Reporting Pamela Jones
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CHICAGO (CBS) – It was supposed to help sell tasty ethnic food, but it’s leaving a bitter taste with people who’ve seen it.
As CBS 2′s Pamela Jones reports, it’s a flyer with a cartoon many say is a bad stereotype and had no place in the Thompson Center.
The poster displayed the image of a man with a thick black mustache and wearing a sombrero and a bandana, standing behind a sign advertising tacos, nachos, tamales and Puerto Rican rice.
The poster was put up at the Thompson Center and was supposed to help celebrate Hispanic Heritage Month. It advertised an event on Friday at the governor’s office on the 16th floor.
Christina Rodriguez said the poster was “Ridiculous, intolerant and insensitive.”
Other Hispanics said the guy in the sombrero with the little bandana – selling tacos and nachos – doesn’t represent them.
“Most definitely not,” Cathy Flores, a Mexican American, said. “It does look a little bit biased.”
“If you see somebody speaking Spanish, doesn’t mean everybody’s Mexican,” said Luis Cruz, who is from Nicaragua. “For example, in my country, we don’t eat tacos, we don’t eat Puerto Rican rice or tamales. … Our food is different.”
Cruz was working an information table honoring Hispanic heritage at the Thompson Center.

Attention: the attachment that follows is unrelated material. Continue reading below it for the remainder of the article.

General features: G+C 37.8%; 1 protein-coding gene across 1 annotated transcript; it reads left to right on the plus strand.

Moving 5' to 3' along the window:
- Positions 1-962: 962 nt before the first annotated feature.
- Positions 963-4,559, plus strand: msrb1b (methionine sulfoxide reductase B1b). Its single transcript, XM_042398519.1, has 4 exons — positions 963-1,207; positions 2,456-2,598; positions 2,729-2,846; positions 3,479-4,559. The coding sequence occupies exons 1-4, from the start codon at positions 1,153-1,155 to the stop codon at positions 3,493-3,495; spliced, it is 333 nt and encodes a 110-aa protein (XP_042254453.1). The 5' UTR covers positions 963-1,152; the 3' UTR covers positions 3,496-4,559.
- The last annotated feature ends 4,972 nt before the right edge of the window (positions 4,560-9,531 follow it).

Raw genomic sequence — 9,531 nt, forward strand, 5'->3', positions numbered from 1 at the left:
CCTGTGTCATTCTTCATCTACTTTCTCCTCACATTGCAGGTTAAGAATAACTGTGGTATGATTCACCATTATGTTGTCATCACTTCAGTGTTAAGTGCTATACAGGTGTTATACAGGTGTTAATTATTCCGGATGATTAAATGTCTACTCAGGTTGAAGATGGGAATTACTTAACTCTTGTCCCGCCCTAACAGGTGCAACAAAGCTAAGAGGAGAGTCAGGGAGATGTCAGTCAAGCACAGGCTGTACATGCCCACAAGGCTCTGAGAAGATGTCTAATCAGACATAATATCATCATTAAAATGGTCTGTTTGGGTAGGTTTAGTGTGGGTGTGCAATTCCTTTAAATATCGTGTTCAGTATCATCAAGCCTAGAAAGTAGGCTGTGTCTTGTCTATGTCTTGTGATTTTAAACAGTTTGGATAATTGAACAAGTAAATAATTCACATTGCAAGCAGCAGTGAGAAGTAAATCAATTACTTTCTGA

“I call it a generalization, I think,” he said. “It’s just … putting you, like, in a box. Okay, all of you are Hispanic, so all of you are Mexican. You speak Spanish, you are Mexican – which is not the case.”
They said celebrating all the colors and flavors of Hispanic culture is commendable, but Flores said the poster “does kind of deteriorate a little bit the feeling of being Hispanic that they would presume that that’s how we all look.”
A spokesperson for the governor’s office said the poster was a mistake made by one staffer. It was not approved by anyone in the office and, when they realized the error, the poster was removed.
Rodriguez blogged about the poster. She said that, just because private businesses use similar icons all the time, doesn’t make it acceptable for the state to do it, too.
“To be reduced to a little guy in a sombrero with … tacos and nachos, it’s not … it’s just insensitive. It does hurt, because it’s pushing us back,” she said.
The governor’s office said Friday’s event has been canceled.
The food sales were supposed to benefit a group that helps state and university employees make donations to charity. A spokesperson from that group did not return calls seeking comment.